[whatwg] Proposal for Links to Unrelated Browsing Contexts

Ian Hickson ian at hixie.ch
Mon Oct 1 15:10:39 PDT 2012

Summary: I've changed rel=noreferrer so that when it creates a new 
top-level browsing context, it doesn't clone sessionStorage. Turns out 
that as specced, it already did everything else that was needed.

On Wed, 6 Jun 2012, Charlie Reis wrote:
> I've posted a new proposal to the WhatWG wiki to give web sites a way to 
> open a link in an unrelated browsing context.  These links would open in 
> a new window with no script connections back to the original site, which 
> is useful for web apps like Gmail that open user-contributed links.  
> Also, this could allow multi-process browsers like Google Chrome to open 
> the new page in a separate process.
> Any feedback on the proposal is appreciated! 
> http://wiki.whatwg.org/wiki/Links_to_Unrelated_Browsing_Contexts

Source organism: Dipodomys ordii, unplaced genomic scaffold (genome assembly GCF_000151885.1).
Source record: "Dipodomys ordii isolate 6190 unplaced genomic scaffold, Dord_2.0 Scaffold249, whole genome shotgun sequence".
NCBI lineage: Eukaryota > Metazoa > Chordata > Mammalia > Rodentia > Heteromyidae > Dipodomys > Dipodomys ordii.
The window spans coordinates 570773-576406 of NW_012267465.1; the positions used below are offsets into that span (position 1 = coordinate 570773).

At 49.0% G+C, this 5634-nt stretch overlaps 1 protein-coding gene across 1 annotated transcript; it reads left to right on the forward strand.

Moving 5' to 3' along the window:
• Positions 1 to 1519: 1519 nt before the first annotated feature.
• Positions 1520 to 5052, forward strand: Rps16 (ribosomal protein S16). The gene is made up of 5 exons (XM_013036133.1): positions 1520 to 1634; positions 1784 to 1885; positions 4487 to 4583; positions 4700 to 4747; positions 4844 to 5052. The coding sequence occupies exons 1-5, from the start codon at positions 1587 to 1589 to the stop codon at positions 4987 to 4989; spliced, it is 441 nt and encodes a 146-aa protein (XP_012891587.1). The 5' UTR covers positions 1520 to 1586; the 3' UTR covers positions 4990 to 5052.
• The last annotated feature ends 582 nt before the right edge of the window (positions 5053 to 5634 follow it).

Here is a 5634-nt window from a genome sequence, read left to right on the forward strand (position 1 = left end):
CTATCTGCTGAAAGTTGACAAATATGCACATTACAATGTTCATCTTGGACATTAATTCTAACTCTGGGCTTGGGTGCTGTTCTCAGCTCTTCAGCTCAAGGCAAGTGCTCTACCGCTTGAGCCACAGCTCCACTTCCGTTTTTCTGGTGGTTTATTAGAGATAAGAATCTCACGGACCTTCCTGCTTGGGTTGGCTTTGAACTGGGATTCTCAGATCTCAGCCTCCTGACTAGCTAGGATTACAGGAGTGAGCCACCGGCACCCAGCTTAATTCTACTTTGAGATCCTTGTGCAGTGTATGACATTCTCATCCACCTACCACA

The key part of this is:

| Many web apps open untrusted links in new windows, such as mail clients 
| that allow users to click on links in email messages. These apps often 
| want to avoid any detrimental effects from opening the untrusted page, 
| such as script calls that try to manipulate or infer things about their 
| window.opener, or slowdowns from being rendered in the same process of a 
| multi-process browser.

This is already possible with rel=noreferrer.

On Mon, 27 Aug 2012, Charlie Reis wrote:
> Primary goals:
>  + have the new page use a different event loop if possible (new process)
>  + have the window of the new page not be able to reach the opener via
>    a named window.open() or target=""

This is already possible using rel=noreferrer to create a new browsing 
context without a name.

> As a result, I think these are also necessary features: